4 Stars

We live in the age of the producer.

At least as far as hip hop is concerned, it’s more important how you sound than what you actually say. And for most “socially-conscious” rappers, it seems impossible to meld good beats with strong rhymes, so we are instead left with either Talib Kweli glowing over mediocre drums or Pharell rapping about being a “nice dude” over incredibly cool synthesizers.

Yet, just as hip hop seemed to be slipping into a commercialized abyss (if it isn’t already down there), 2004 has given us reason to rejoice. Foreign Exchange, Cee-lo and MF Doom (throw in Kanye West as well) have all released classic albums this year that combine both top-notch music and introspective lyrics. It is finding a balance between the two that produces the truly great works, and De La Soul have found that same balance on The Grind Date.

It is obvious that the trio recognized the importance of sounding fresh in this day and age as they enlisted a squadron of the very best underground producers. Super hot Madlib, Jay Dee and 9th Wonder are the stars, contributing heavily to De La Soul’s latest reinvention.

The title track is the centerpiece for the album, filled with a glorious hook that is so much fun it can barely contain itself within the song. The soulful feel of the beat is complimented by some classic lines, “I was raised in those blue-collar things/having white-collar dreams/cause I see what it means to know the meek shall inherit the earth/but don’t forget, the poor are the ones who inherit the debt.”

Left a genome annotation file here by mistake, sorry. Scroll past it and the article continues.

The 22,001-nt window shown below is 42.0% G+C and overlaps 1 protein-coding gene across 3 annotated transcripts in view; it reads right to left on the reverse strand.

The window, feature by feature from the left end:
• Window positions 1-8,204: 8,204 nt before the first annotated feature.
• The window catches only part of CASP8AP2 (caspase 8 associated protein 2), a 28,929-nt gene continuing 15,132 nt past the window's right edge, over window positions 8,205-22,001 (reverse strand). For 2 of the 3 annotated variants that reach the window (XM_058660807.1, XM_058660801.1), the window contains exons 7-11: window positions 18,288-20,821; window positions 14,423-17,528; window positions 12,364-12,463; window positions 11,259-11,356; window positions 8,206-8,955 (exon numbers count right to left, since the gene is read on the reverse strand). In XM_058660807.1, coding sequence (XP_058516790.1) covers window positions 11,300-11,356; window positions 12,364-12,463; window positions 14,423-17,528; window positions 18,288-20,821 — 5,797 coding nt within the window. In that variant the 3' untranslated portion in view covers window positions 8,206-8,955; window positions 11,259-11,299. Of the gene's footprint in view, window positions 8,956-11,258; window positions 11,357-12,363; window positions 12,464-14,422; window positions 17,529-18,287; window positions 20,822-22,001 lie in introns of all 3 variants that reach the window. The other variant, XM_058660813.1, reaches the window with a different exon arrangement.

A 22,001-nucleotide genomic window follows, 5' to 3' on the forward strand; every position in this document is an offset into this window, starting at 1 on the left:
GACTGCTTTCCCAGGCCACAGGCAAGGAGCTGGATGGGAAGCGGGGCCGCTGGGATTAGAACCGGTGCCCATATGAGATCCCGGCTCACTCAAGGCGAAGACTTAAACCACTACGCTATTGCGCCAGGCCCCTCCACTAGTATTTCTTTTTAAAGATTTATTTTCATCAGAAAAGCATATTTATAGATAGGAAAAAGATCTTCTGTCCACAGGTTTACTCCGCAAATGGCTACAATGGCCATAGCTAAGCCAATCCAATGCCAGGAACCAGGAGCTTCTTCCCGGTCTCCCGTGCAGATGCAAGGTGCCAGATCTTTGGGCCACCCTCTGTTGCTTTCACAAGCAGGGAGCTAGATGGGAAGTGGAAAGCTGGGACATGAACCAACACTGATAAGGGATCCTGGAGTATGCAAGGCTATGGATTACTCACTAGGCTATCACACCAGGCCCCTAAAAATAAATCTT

This is the most consistent and best- produced album of the year, but the number of great guest MCs almost rivals the star-studded production. Ghostface continues his success in 2004 on this album, and Common just explodes on “Days of Our Lives,” raising the anticipation for his next record. Even Flava Flav and Spike Lee have their part on De La’s seventh studio album.

MF Doom lends his verbal expertise to the insane street beat on “Rock Co.Kane Flow” and once again proves he is among the most skilled MCs around. The song rises and falls on church choir-like humming while the crew points out how great they all are.

Since 1989’s 3 Feet High and Rising, De La Soul have been among the elite in the hip-hop community, but this is by far their smartest, tightest and grittiest release in the last 10 years. It joins the superb company of great hip hop recorded this year and reassures us that the genre is here to stay, no matter how many cringe-worthy duets Nelly does with Tim McGraw.

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